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3 edition of Effects of the Douglas-fir tussock moth nucleopolyhedrosis virus (Baculovirus) on three species of salmonid fish found in the catalog.

Effects of the Douglas-fir tussock moth nucleopolyhedrosis virus (Baculovirus) on three species of salmonid fish

Effects of the Douglas-fir tussock moth nucleopolyhedrosis virus (Baculovirus) on three species of salmonid fish

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Published by Pacific Northwest Forest and Range Experiment Station, U.S. Dept. of Agriculture in Portland, Or .
Written in English

    Subjects:
  • Douglas-fir tussock moth,
  • Salmonidae,
  • Viruses,
  • Steelhead (Fish)

  • Edition Notes

    StatementG.M. Banowetz ... [et al.].
    SeriesResearch paper PNW -- 214., Research paper PNW -- 214.
    ContributionsBanowetz, G. M., Pacific Northwest Forest and Range Experiment Station (Portland, Or.), United States. Forest Service.
    The Physical Object
    Pagination6 p. ;
    ID Numbers
    Open LibraryOL17516560M
    OCLC/WorldCa2794469

    Informational table showing disease name, symptoms, pathogen/cause, and management of Douglas-Fir diseases. Save For Later Print. Articles. Updated: July 31, Disease. Symptoms. Pathogen/Cause. Management. Rhabdocline needlecast. During March through May, yellow spots form on the previous year's needles. These enlarge and become. Abstract. The Douglas-fir tussock moth, Orgyia pseudotsugata (McDunnough), is a common defoliator of fir in the interior forests of western North America. It is one of four western species of Orgyia, but it is the only member of the group that occasionally reaches outbreak numbers while feeding exclusively on conifers. 24 Because of the explosive and destructive nature of its outbreaks, the Cited by:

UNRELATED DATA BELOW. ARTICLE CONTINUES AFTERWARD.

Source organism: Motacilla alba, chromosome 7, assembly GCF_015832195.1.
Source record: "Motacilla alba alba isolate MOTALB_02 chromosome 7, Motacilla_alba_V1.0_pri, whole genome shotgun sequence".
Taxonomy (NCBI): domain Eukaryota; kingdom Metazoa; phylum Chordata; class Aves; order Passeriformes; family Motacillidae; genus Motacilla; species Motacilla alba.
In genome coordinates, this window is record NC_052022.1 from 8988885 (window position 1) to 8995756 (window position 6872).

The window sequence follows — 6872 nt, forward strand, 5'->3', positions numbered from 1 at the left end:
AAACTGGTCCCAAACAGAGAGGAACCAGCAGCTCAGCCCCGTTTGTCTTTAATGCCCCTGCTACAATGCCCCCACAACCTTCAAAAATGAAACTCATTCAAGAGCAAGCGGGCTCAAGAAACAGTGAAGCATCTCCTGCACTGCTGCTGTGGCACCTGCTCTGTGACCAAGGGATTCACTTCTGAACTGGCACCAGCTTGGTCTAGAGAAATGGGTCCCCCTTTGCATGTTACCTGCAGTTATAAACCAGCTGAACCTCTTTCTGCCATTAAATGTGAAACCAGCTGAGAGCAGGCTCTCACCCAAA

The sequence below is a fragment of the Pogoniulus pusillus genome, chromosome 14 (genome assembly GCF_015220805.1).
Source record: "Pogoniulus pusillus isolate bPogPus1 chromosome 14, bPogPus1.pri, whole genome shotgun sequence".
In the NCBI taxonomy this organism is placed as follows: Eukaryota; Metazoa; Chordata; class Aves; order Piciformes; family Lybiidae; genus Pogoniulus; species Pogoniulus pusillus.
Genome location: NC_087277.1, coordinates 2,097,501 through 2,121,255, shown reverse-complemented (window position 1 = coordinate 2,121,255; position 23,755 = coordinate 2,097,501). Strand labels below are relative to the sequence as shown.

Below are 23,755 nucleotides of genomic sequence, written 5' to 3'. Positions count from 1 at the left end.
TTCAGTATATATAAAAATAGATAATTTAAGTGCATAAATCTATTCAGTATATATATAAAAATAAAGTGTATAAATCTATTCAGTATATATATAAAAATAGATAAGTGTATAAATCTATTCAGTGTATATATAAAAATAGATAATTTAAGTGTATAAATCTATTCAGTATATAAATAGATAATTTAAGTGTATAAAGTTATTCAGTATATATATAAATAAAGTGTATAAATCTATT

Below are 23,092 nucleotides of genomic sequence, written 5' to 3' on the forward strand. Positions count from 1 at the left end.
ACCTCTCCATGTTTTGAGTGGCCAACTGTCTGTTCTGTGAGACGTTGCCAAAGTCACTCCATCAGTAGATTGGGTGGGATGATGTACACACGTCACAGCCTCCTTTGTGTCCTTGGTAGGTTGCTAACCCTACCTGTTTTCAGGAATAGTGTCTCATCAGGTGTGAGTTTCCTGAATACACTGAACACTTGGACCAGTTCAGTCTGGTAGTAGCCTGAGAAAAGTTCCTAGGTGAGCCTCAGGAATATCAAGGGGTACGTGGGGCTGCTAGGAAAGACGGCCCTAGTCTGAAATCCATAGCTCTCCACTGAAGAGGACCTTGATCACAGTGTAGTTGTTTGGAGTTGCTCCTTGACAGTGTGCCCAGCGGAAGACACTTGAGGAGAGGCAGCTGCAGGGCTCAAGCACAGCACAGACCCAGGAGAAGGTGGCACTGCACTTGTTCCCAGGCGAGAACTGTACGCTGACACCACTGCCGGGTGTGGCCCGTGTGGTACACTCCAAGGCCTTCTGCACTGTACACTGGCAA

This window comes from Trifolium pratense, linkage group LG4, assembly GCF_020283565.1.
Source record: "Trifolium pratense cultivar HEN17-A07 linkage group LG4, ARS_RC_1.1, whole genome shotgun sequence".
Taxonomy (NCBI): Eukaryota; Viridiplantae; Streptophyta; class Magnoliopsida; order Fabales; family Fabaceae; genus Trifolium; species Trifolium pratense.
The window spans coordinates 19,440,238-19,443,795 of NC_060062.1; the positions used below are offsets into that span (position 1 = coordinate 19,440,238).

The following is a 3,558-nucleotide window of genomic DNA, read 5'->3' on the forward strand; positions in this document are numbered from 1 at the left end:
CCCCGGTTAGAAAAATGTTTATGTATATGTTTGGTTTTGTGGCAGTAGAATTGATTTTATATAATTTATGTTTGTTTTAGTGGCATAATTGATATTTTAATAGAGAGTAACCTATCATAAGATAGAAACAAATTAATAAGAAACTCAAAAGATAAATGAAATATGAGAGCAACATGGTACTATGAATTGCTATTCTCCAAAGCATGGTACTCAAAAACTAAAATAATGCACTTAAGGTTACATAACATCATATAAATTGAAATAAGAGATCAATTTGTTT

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Effects of the Douglas-fir tussock moth nucleopolyhedrosis virus (Baculovirus) on three species of salmonid fish Download PDF EPUB FB2

Effects of the Douglas-fir tussock moth nucleopolyhedrosis virus (Baculovirus) on three species of salmonid fish. Portland, Or.: Pacific Northwest Forest and. Effects of the Douglas-fir tussock moth nucleopolyhedrosis virus (Baculovirus) on three species of salmonid fish / Related Titles.

Series: USDA Forest Service research paper PNW ; By. Banowetz, G. (Gary Michael). The Douglas-fir tussock moth nucleopolyhedrosis virus, as part of the safety testing required for registration by the EPA, was tested on three species of salmonid fishes to determine any adverse effects.

Effects of the Douglas-fir tussock moth nucleopolyhedrosis virus (Baculovirus) on three species of salmonid fish by Banowetz, G. (Gary Michael) ; Pacific Northwest Forest and Range Experiment Station (Portland, Or.).

The Douglas-fir tussock moth (Orgyia pseudotsugata) is a moth of the subfamily Lymantriinae found in western North America. Its population periodically irrupts in cyclical tashleeh.online caterpillars feed on the needles of Douglas fir, true fir, and spruce in summer, and Class: Insecta.